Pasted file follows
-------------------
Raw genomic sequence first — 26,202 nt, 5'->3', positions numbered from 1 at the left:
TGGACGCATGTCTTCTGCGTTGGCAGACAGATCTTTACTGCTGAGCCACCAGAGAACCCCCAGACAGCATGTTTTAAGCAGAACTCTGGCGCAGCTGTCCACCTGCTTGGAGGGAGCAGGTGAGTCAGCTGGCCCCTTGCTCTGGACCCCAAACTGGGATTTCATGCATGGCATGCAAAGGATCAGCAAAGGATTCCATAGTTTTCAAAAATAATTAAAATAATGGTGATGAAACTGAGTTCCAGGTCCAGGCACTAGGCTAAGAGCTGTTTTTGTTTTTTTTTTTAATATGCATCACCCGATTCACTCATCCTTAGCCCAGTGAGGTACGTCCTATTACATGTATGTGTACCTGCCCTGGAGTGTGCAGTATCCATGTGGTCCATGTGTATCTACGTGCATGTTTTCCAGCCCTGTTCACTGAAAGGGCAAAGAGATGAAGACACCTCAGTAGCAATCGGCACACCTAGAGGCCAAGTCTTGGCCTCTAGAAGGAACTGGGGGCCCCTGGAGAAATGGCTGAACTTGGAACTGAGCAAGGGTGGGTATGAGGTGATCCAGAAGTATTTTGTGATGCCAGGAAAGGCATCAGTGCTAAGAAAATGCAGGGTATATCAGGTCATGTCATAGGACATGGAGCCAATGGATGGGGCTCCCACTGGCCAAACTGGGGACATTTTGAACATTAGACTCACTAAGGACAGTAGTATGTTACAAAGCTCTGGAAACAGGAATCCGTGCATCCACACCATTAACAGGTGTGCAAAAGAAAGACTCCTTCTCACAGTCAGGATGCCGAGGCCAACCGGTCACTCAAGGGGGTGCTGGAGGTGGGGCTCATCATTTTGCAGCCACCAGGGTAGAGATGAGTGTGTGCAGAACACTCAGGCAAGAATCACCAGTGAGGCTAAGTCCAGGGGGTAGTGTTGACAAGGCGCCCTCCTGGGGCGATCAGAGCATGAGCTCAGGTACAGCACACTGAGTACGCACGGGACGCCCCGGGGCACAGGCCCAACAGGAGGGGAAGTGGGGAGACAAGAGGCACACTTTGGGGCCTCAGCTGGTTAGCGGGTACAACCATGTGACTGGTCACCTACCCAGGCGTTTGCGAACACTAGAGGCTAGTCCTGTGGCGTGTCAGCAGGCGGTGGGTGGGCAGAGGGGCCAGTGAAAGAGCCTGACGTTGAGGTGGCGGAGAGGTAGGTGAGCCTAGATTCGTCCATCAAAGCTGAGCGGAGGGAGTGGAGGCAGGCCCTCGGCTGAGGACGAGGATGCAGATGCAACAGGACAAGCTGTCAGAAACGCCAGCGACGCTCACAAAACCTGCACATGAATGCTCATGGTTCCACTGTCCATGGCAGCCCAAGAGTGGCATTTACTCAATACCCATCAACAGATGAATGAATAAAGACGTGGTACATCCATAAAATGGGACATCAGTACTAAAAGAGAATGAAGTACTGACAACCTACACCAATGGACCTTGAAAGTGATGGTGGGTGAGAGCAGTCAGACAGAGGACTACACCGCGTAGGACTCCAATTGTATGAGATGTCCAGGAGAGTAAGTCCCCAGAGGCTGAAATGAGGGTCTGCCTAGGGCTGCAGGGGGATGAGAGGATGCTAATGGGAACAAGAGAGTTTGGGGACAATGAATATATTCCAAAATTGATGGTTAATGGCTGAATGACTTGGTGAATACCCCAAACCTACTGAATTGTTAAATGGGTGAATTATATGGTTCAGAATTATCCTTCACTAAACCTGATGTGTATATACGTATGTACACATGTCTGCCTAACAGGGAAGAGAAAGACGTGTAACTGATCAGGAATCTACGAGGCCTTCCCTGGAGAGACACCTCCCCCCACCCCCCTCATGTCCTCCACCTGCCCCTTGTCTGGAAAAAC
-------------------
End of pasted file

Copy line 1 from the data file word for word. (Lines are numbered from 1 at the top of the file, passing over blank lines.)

Raw genomic sequence first — 26,202 nt, 5'->3', positions numbered from 1 at the left: